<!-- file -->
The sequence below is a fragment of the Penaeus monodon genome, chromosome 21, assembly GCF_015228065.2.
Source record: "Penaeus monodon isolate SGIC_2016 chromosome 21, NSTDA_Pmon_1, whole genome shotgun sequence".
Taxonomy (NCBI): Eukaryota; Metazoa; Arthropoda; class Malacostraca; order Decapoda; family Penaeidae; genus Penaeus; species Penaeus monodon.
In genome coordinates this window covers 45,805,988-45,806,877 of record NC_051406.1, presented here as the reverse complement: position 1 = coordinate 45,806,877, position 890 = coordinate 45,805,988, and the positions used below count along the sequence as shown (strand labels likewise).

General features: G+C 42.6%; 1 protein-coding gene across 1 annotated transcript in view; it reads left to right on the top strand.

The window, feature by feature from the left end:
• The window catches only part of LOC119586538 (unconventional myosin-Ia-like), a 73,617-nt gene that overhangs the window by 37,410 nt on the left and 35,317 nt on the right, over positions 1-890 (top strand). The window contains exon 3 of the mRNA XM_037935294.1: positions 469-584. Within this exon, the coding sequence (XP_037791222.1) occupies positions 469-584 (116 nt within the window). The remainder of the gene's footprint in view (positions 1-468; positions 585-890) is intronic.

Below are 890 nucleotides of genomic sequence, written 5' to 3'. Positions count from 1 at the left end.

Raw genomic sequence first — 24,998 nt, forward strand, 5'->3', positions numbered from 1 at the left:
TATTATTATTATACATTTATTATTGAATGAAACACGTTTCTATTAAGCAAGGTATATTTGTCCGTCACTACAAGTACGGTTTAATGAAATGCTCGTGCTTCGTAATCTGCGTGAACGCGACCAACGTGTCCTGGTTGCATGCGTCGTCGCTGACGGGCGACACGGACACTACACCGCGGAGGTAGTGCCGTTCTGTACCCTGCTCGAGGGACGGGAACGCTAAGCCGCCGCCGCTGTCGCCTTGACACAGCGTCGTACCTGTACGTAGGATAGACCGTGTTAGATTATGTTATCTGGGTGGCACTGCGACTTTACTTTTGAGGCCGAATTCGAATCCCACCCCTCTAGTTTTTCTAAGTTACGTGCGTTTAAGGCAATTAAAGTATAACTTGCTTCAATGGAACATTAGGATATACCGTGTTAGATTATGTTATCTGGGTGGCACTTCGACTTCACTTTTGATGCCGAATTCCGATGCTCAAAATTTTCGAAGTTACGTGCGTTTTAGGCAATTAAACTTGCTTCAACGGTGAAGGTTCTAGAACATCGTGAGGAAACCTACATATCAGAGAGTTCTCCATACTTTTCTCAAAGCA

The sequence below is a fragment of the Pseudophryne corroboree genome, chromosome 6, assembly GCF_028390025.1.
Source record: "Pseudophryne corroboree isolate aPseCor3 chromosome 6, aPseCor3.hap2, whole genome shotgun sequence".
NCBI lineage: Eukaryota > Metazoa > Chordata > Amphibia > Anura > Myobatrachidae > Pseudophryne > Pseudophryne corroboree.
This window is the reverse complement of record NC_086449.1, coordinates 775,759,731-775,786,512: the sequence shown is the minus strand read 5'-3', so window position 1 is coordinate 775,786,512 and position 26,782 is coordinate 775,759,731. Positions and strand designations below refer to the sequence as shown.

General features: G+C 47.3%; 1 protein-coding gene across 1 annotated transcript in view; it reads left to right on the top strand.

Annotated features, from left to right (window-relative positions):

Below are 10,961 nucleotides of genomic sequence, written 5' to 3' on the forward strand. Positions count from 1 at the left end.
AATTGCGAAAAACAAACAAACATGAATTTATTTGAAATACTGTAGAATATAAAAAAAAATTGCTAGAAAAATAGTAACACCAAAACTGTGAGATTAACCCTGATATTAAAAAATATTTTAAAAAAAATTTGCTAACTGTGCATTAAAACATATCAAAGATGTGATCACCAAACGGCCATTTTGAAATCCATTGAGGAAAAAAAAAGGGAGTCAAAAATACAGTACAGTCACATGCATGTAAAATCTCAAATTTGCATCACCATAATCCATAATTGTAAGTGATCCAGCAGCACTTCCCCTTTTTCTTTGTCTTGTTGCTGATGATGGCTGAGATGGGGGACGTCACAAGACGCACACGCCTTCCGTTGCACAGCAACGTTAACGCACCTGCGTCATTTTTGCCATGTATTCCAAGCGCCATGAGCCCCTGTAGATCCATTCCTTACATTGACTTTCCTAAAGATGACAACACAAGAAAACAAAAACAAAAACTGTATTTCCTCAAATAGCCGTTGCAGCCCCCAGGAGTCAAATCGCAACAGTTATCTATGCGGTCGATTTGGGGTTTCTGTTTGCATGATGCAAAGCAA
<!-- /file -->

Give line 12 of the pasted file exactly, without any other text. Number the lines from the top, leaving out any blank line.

Source record: "Pseudophryne corroboree isolate aPseCor3 chromosome 6, aPseCor3.hap2, whole genome shotgun sequence".